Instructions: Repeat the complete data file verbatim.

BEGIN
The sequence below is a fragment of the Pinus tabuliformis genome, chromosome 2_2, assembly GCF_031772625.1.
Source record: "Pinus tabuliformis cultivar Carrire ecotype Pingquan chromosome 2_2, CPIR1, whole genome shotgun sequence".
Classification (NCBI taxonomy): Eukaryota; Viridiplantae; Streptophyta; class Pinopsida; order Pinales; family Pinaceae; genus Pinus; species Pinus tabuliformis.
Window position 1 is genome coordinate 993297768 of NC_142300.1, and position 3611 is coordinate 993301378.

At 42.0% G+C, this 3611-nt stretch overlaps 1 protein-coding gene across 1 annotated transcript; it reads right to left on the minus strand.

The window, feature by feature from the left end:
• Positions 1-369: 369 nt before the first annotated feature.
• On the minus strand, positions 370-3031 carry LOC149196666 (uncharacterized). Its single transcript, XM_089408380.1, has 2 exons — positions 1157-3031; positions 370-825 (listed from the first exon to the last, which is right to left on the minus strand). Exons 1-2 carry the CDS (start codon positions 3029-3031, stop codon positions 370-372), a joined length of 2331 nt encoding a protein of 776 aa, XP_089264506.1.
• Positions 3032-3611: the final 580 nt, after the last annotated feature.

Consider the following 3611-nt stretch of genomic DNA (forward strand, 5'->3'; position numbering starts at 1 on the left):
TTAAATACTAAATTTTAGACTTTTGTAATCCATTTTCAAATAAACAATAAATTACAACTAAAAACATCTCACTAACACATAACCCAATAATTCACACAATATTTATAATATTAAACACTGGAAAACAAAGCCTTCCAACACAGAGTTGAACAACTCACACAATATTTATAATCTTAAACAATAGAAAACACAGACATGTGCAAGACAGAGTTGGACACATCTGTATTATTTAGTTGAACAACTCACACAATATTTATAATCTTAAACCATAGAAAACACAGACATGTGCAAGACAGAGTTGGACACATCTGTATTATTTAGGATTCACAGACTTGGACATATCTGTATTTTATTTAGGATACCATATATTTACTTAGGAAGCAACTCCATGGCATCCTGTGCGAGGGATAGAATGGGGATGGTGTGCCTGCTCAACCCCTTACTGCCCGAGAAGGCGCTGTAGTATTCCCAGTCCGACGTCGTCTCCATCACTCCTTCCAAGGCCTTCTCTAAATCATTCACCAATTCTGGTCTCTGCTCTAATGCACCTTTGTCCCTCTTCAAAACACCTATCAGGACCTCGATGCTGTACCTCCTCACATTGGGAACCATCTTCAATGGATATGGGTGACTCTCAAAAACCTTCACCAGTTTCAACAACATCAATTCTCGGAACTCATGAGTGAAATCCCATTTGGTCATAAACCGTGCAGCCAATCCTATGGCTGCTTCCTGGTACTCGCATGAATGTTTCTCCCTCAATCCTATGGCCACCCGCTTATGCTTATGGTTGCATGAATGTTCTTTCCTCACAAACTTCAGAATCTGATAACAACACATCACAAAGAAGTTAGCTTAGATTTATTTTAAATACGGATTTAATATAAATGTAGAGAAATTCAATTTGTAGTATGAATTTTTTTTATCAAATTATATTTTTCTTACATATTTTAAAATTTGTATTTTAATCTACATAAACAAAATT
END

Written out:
The sequence below is a fragment of the Pinus tabuliformis genome, chromosome 2_2, assembly GCF_031772625.1.
Source record: "Pinus tabuliformis cultivar Carrire ecotype Pingquan chromosome 2_2, CPIR1, whole genome shotgun sequence".
Classification (NCBI taxonomy): Eukaryota; Viridiplantae; Streptophyta; class Pinopsida; order Pinales; family Pinaceae; genus Pinus; species Pinus tabuliformis.
Window position 1 is genome coordinate 993297768 of NC_142300.1, and position 3611 is coordinate 993301378.

At 42.0% G+C, this 3611-nt stretch overlaps 1 protein-coding gene across 1 annotated transcript; it reads right to left on the minus strand.

The window, feature by feature from the left end:
• Positions 1-369: 369 nt before the first annotated feature.
• On the minus strand, positions 370-3031 carry LOC149196666 (uncharacterized). Its single transcript, XM_089408380.1, has 2 exons — positions 1157-3031; positions 370-825 (listed from the first exon to the last, which is right to left on the minus strand). Exons 1-2 carry the CDS (start codon positions 3029-3031, stop codon positions 370-372), a joined length of 2331 nt encoding a protein of 776 aa, XP_089264506.1.
• Positions 3032-3611: the final 580 nt, after the last annotated feature.

Consider the following 3611-nt stretch of genomic DNA (forward strand, 5'->3'; position numbering starts at 1 on the left):
TTAAATACTAAATTTTAGACTTTTGTAATCCATTTTCAAATAAACAATAAATTACAACTAAAAACATCTCACTAACACATAACCCAATAATTCACACAATATTTATAATATTAAACACTGGAAAACAAAGCCTTCCAACACAGAGTTGAACAACTCACACAATATTTATAATCTTAAACAATAGAAAACACAGACATGTGCAAGACAGAGTTGGACACATCTGTATTATTTAGTTGAACAACTCACACAATATTTATAATCTTAAACCATAGAAAACACAGACATGTGCAAGACAGAGTTGGACACATCTGTATTATTTAGGATTCACAGACTTGGACATATCTGTATTTTATTTAGGATACCATATATTTACTTAGGAAGCAACTCCATGGCATCCTGTGCGAGGGATAGAATGGGGATGGTGTGCCTGCTCAACCCCTTACTGCCCGAGAAGGCGCTGTAGTATTCCCAGTCCGACGTCGTCTCCATCACTCCTTCCAAGGCCTTCTCTAAATCATTCACCAATTCTGGTCTCTGCTCTAATGCACCTTTGTCCCTCTTCAAAACACCTATCAGGACCTCGATGCTGTACCTCCTCACATTGGGAACCATCTTCAATGGATATGGGTGACTCTCAAAAACCTTCACCAGTTTCAACAACATCAATTCTCGGAACTCATGAGTGAAATCCCATTTGGTCATAAACCGTGCAGCCAATCCTATGGCTGCTTCCTGGTACTCGCATGAATGTTTCTCCCTCAATCCTATGGCCACCCGCTTATGCTTATGGTTGCATGAATGTTCTTTCCTCACAAACTTCAGAATCTGATAACAACACATCACAAAGAAGTTAGCTTAGATTTATTTTAAATACGGATTTAATATAAATGTAGAGAAATTCAATTTGTAGTATGAATTTTTTTTATCAAATTATATTTTTCTTACATATTTTAAAATTTGTATTTTAATCTACATAAACAAAATT